Controls over making and transporting chemicals ahead of the games could push up prices


By Hepeng Jia/Beijing, China

The Chinese government’s drive to restrict the movement and manufacture of chemicals ahead of the Beijing Olympics could hit the country’s chemical industry, analysts have warned.

The production and transport of potentially dangerous chemicals around Beijing and nearby cities have been restricted since May. The major chemical producing provinces in southeastern and southern China have also begun monitoring chemical firms to ensure that they are not supplying toxic or dangerous chemicals to unauthorised buyers in Beijing or other cities hosting Olympic events.

Only authorised firms or research institutions can produce, transport, sell or buy any of 257 chemicals on a list issued by Chinese authorities. The list includes common reagents like acetic acid, ethanol and sodium sulfide. 

Gao Guang, deputy director for logistics at ENN Chemicals in Langfang, near Beijing, says many of the chemicals on the list are important feedstocks for the industry and the restrictions could make them more expensive.

’To make things worse, the restrictions have come as prices for most chemicals are already soaring,’ Gao says.

But Ye Yingmin, managing director of Beijing-based consulting firm Chem1, thinks the impact of the restrictions will be small. ’Beijing is not a major hub for the chemical industry in China, and the only major chemical plants located here are those belonging to Yanshan PetroChemical [a subsidiary of Sinopec]. However, in the push to cut pollution before the Olympics, most of Yanshan’s plants have already been closed,’ Ye says.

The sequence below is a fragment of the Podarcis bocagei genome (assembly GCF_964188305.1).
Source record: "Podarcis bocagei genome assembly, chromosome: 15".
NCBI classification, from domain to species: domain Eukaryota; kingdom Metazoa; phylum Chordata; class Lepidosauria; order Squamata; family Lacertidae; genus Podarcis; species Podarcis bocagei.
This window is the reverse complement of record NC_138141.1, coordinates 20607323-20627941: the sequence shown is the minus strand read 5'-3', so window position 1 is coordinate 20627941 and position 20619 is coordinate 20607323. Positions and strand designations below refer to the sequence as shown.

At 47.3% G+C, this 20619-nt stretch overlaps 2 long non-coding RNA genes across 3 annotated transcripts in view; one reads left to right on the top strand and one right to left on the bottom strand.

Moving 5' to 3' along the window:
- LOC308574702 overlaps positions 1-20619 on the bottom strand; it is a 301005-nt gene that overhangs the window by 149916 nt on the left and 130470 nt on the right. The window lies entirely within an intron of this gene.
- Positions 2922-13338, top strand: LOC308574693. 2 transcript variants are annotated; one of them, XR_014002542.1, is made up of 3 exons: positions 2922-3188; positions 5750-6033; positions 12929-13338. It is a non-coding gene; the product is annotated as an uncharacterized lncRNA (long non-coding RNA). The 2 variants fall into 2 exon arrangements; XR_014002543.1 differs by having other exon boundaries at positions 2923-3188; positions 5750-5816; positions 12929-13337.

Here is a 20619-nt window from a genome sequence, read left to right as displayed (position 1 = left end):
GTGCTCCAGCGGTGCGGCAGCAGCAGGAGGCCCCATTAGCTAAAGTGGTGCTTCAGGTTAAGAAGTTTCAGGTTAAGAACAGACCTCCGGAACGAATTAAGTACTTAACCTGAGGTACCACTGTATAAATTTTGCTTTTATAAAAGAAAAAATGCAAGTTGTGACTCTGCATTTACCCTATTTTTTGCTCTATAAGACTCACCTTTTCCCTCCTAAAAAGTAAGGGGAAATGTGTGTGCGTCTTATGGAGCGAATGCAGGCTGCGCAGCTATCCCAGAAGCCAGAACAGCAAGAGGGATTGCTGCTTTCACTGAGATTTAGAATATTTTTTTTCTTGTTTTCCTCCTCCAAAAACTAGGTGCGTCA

He adds that though the demand for chemicals in Beijing could drop as a result of the restrictions, the impact on the overall demand for the whole of China’s chemical sector is likely to be negligible. ’The only uncertainty is how much the transport restrictions will affect other regions. If the transport of chemicals via Beijing’s suburban roads to outlying districts is also curbed, then that could be a cause for concern,’ Ye told Chemistry World.

Ye says that it’s vital that the chemical industry is well prepared and, for instance, has arrangements in place for the manufacture of intermediate products and equipment upgrades during the restriction period.

Meanwhile, research institutes and universities have not been seriously affected by the rules, as the chief chemicals supplier to academic labs, Beijing Chemical Agents Co, is one of the approved firms.